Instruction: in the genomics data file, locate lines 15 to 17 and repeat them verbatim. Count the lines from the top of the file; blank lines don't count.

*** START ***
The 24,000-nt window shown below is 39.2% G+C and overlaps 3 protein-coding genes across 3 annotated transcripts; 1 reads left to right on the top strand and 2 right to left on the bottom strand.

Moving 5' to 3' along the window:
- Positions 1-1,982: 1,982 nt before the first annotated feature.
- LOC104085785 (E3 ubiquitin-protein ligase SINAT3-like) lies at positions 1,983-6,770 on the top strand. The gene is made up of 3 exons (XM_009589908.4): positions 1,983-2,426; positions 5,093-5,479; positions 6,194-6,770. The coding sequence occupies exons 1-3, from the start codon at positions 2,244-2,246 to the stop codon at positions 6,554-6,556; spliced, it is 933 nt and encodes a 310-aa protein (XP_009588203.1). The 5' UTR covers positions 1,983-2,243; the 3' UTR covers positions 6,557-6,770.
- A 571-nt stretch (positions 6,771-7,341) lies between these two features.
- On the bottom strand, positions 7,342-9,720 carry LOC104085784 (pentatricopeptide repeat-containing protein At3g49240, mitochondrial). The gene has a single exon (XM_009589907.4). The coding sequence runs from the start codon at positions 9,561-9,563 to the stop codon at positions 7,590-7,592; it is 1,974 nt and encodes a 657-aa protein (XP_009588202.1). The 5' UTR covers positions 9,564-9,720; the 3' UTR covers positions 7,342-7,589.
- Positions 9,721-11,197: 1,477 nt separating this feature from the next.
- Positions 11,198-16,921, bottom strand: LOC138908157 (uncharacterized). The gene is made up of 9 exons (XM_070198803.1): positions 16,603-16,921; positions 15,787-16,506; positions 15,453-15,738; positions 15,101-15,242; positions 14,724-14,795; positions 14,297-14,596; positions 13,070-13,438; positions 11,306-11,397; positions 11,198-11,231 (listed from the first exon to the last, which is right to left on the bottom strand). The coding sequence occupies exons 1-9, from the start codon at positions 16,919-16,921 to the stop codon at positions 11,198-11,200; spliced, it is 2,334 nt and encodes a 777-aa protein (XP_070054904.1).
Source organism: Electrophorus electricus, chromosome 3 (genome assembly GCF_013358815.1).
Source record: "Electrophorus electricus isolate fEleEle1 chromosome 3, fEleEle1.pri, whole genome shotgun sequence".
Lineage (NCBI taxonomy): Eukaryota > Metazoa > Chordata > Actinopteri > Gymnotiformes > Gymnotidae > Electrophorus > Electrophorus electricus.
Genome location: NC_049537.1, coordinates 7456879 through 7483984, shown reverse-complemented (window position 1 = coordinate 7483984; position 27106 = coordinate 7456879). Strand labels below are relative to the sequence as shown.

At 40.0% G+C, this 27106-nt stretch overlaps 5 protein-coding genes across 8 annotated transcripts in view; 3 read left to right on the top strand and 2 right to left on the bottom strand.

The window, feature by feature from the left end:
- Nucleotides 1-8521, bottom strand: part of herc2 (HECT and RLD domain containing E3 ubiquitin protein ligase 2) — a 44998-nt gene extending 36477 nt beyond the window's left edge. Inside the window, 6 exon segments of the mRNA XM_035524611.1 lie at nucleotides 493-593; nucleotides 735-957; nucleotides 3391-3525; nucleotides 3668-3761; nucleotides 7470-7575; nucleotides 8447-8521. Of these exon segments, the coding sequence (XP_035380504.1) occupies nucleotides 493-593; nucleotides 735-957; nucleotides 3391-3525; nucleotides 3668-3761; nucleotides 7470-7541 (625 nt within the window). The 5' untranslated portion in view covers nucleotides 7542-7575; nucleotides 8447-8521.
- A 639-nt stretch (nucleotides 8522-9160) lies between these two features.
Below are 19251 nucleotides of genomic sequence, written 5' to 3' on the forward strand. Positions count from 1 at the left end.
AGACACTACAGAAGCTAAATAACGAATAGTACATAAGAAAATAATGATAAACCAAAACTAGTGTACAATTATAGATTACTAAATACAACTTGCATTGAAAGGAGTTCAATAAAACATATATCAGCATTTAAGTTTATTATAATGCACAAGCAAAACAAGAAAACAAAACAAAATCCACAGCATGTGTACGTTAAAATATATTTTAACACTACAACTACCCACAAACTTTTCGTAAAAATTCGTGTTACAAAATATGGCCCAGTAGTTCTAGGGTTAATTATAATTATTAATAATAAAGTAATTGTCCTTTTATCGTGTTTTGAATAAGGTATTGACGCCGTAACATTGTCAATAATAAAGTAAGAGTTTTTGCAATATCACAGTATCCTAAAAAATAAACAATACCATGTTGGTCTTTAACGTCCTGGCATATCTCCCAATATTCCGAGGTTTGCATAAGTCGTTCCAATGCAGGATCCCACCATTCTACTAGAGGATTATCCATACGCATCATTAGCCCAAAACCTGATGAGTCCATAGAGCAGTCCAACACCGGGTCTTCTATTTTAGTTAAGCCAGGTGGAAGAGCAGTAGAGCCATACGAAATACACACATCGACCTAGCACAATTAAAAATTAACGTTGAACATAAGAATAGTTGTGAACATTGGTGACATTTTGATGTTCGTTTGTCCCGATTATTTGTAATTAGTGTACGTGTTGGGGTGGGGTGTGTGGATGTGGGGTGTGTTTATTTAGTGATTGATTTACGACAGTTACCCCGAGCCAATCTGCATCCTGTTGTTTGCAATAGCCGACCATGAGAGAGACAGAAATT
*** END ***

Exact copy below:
- Nucleotides 1-8521, bottom strand: part of herc2 (HECT and RLD domain containing E3 ubiquitin protein ligase 2) — a 44998-nt gene extending 36477 nt beyond the window's left edge. Inside the window, 6 exon segments of the mRNA XM_035524611.1 lie at nucleotides 493-593; nucleotides 735-957; nucleotides 3391-3525; nucleotides 3668-3761; nucleotides 7470-7575; nucleotides 8447-8521. Of these exon segments, the coding sequence (XP_035380504.1) occupies nucleotides 493-593; nucleotides 735-957; nucleotides 3391-3525; nucleotides 3668-3761; nucleotides 7470-7541 (625 nt within the window). The 5' untranslated portion in view covers nucleotides 7542-7575; nucleotides 8447-8521.
- A 639-nt stretch (nucleotides 8522-9160) lies between these two features.
Below are 19251 nucleotides of genomic sequence, written 5' to 3' on the forward strand. Positions count from 1 at the left end.